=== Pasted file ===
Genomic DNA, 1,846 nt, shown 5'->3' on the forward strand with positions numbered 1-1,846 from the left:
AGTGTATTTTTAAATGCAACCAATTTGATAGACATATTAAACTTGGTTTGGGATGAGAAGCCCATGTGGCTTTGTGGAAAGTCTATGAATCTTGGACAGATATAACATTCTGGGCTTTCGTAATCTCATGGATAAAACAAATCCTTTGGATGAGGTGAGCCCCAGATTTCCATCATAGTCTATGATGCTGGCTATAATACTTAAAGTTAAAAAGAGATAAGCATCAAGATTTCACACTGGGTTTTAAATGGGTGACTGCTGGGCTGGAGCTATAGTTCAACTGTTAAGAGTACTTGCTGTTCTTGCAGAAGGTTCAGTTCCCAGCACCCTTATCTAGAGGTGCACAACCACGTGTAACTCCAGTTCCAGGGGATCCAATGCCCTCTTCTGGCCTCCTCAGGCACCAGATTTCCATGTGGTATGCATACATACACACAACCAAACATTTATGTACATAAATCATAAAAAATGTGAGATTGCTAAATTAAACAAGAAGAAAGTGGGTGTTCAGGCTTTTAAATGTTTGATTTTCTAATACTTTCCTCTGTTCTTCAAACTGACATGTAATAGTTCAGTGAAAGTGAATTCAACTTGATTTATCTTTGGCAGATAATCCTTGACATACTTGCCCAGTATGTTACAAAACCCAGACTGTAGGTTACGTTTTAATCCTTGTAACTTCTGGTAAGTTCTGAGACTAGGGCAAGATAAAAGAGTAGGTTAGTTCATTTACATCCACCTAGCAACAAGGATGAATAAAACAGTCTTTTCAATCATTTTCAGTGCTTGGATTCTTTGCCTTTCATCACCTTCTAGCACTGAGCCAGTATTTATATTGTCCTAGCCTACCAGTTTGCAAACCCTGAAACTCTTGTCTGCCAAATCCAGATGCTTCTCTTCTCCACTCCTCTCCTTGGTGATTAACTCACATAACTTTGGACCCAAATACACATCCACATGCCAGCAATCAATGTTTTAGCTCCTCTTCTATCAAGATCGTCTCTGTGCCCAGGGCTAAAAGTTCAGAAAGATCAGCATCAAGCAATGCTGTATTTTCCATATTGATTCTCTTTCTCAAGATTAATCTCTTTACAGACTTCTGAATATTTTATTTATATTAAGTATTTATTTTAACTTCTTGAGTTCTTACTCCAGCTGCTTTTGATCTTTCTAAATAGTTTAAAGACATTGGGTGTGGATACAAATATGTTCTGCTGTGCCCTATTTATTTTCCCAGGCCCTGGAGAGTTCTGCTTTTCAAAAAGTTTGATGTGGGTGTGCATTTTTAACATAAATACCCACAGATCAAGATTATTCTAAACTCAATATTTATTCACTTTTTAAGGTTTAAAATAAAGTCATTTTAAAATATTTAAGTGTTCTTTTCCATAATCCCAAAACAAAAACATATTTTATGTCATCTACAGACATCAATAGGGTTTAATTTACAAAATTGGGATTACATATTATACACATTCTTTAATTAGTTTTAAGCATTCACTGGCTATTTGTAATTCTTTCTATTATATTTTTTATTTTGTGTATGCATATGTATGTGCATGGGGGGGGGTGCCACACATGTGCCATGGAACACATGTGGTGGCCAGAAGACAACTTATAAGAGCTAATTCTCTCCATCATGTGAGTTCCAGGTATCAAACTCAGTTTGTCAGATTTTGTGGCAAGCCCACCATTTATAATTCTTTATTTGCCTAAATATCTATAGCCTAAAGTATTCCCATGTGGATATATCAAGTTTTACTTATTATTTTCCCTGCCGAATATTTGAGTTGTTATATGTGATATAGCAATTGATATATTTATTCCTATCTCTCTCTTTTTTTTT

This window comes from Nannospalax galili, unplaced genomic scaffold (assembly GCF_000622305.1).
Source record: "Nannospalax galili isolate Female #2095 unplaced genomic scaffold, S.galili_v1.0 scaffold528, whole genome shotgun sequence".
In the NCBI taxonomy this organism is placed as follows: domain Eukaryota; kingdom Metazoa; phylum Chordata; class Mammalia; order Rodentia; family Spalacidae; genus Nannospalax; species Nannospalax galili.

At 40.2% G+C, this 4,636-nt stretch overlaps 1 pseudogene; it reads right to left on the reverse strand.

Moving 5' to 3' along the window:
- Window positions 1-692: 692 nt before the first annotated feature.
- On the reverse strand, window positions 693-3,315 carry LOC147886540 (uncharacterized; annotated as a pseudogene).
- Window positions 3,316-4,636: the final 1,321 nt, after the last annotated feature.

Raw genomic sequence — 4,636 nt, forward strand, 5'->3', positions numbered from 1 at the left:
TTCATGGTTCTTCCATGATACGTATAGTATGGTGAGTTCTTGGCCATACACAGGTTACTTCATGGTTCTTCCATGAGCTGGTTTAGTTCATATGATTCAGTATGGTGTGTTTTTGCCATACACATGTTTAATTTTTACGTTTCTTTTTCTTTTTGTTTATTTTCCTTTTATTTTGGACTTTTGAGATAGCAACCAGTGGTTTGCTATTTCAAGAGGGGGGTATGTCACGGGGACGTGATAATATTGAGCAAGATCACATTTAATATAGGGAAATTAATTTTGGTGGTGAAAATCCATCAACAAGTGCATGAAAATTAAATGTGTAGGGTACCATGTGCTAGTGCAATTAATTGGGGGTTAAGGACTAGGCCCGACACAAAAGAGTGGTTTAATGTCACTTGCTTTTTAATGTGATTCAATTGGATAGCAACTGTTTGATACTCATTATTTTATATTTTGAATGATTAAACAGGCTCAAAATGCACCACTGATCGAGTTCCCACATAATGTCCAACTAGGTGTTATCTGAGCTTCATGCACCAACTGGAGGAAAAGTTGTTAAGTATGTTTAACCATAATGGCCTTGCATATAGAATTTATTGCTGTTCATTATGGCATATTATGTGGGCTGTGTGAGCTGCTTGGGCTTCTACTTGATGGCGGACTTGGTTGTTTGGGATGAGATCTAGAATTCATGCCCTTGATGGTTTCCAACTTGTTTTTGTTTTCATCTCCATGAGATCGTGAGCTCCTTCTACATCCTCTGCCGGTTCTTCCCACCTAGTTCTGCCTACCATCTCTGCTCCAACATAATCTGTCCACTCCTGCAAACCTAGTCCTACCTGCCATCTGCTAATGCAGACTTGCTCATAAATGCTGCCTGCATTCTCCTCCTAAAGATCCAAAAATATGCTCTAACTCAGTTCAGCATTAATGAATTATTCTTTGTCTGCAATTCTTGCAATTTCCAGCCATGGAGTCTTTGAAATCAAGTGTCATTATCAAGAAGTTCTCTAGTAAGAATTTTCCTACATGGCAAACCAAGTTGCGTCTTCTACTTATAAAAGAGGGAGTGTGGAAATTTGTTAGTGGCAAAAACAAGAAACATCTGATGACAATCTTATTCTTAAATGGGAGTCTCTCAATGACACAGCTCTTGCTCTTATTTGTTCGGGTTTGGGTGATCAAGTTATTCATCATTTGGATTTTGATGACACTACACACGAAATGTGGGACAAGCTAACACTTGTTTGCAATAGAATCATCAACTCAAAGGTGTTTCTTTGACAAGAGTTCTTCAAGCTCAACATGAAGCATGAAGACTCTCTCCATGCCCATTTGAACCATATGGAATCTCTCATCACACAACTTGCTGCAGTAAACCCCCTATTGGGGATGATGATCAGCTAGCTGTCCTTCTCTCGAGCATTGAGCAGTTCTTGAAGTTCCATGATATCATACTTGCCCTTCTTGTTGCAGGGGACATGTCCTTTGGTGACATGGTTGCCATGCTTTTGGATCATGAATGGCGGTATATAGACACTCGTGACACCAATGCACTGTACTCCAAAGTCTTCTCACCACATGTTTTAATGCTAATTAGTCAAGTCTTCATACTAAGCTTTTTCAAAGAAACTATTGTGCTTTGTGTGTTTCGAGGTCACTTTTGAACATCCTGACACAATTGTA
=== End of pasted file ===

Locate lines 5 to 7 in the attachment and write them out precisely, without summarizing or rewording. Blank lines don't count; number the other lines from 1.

In the NCBI taxonomy this organism is placed as follows: domain Eukaryota; kingdom Metazoa; phylum Chordata; class Mammalia; order Rodentia; family Spalacidae; genus Nannospalax; species Nannospalax galili.

At 40.2% G+C, this 4,636-nt stretch overlaps 1 pseudogene; it reads right to left on the reverse strand.

Moving 5' to 3' along the window: